Sound from the speakers in the tube speaker system of the invention travels not only directly outwardly from the exposed ends of the tube cylinders, but also reverberates within the tube cylinders and travels radially outwardly therefrom near the closed ends thereof and longitudinally through the audio tunnel formed by the lateral enclosure alongside the walls of the speaker tubes. By providing the speaker with an audio tunnel formed generally parallel to and alongside the alignment of the speaker element, an augmented bass audio effect is achieved.
One principal object of the invention is to provide a tube speaker with an improved configuration which prevents the speaker from rolling on its side and which avoids the use of external straps to restrain movement of the speaker. Physical stabilization of the tube speaker is achieved without requiring holes to be drilled in the rear window deck or in the bed of the vehicle. Thus, no alteration of the vehicle is required whatsoever to stabilize the tube speakers from movement within the vehicle.
Another object of the invention is to achieve physical stabilization of tube speakers employing a structure that concurrently improves the bass effect of the audio output of the speakers. This enhanced sound output may be achieved utilizing the same structure which provides the tube speaker with physical stability.
According to the present invention a pair of tube speakers are mounted coaxially end to end with their diaphragms directed in opposite directions and with their solid, disk-shaped end closures residing in mutual juxtaposition. In one embodiment of the invention the speakers are carried in a cradle formed with a flat horizontal floor and with upright side walls that extend up to the sides of the speakers to intersect the structure of the speaker tubes at the maximum width thereof as measured in a horizontal plane. At the blind end of each speaker a slot is cut in the arcuate wall. The slot defines a gap of about one and one-quarter inches in width from the flat circular face of the end closure of the blind end of the tube in which the speaker is mounted.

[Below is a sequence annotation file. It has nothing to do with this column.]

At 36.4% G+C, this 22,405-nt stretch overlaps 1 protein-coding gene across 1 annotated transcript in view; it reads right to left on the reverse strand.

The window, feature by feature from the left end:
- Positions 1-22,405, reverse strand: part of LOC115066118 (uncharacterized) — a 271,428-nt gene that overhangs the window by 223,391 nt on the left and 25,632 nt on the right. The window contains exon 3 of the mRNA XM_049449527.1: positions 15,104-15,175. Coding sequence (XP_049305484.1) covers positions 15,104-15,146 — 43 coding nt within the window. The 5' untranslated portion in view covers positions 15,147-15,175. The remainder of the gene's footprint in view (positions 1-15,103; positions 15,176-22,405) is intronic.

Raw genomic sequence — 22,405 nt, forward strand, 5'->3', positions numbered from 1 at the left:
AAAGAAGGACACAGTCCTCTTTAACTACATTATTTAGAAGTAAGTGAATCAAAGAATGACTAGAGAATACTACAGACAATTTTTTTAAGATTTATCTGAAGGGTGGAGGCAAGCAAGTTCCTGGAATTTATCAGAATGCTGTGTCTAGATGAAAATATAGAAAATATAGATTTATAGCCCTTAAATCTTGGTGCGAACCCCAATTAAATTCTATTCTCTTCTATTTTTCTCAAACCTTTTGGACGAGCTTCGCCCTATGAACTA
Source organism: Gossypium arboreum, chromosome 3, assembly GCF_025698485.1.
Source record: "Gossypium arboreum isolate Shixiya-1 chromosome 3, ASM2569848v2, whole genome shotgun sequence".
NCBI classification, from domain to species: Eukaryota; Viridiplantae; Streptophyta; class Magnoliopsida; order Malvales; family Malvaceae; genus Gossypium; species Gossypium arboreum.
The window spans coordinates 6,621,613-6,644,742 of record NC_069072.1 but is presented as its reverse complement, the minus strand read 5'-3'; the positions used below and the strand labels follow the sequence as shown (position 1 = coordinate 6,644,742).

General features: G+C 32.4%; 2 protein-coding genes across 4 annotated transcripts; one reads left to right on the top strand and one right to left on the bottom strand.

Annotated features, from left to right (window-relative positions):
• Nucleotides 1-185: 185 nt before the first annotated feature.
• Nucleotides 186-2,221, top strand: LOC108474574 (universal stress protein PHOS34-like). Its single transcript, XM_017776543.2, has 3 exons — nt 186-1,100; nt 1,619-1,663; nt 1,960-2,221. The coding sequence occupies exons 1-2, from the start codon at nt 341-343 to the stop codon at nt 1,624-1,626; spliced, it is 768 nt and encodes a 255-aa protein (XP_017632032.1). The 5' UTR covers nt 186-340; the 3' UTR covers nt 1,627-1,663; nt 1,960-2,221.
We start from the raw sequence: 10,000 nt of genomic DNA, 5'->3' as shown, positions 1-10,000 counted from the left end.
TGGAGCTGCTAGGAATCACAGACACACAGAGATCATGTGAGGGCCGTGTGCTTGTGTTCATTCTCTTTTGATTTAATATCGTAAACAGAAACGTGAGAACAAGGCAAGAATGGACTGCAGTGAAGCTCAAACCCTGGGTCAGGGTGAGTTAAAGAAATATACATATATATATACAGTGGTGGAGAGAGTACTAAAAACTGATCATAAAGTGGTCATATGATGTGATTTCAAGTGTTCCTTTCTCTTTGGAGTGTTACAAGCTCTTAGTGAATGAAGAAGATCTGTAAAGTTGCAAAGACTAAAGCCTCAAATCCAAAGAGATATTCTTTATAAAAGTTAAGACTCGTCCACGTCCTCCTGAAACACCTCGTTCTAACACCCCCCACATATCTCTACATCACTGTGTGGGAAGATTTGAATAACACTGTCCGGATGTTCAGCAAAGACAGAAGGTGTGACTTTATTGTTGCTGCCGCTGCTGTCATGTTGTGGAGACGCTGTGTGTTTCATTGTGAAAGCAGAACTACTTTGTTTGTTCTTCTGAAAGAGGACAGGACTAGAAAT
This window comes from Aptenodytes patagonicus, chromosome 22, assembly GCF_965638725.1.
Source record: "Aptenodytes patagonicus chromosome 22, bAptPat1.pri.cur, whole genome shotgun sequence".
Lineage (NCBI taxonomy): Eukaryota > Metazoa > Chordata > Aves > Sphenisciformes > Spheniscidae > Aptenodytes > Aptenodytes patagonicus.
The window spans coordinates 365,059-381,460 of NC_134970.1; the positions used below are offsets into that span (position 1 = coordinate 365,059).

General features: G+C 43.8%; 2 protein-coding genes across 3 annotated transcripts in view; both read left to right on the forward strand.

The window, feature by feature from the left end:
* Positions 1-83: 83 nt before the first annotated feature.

The slot preferably extends over the entire arc of the portion of the tubular wall which is encompassed within the confines between the upright wooden side walls atop which the speaker tubes are mounted. This slot or sound port thereby provides open communication from within the tubular structure of the tube speaker housing to the hollow space beneath the tubular structure. This cavity is defined by the outer surface of the structure of the speaker tubes, the upper inner surface of the floor, and the upright inner surfaces of the sides of the speaker cradle. This hollow space is open at both ends of the overall structure. Sound therefore emanates not only directly out of the ends of the tube speaker cylinders in which the speakers are mounted, but also rearwardly within the speaker tubes, through the open slots and then back forwardly in the hollow space beneath the tubular speakers.
The foregoing structure enhances the sound quality which emanates from the speaker, but also performs another very important function. By providing the tubular speaker with a flat base, the speaker does not need to be strapped down but will remain stable despite sudden starts, stops and turns of the vehicle. This stability is achieved with the cradle formed by the floor or base and the walls of the upright sides.
The dimensions of the floor of the support may be such that the sides of the tubular speaker cylinders rest in contact with the upwardly facing surface of the supporting floor of the cradle. The outer surfaces of the sides of the cradle are substantially tangent to the outer surfaces of the tube speaker cylinders. Alternatively, the sides of the cradle may be high enough so that the sides of the cylindrical tube speakers rest only atop the upright sides of the supports. With this modification the floor and the sides of the cradle form a cavity of greater volume beneath the tubular structures of the cylindrical speaker housings. If desired, mid-range speakers and upper range speakers or "tweeters" can be mounted within this cavity in openings in one or both of the sides of the cradle structure beneath the cylindrical tube speaker housings.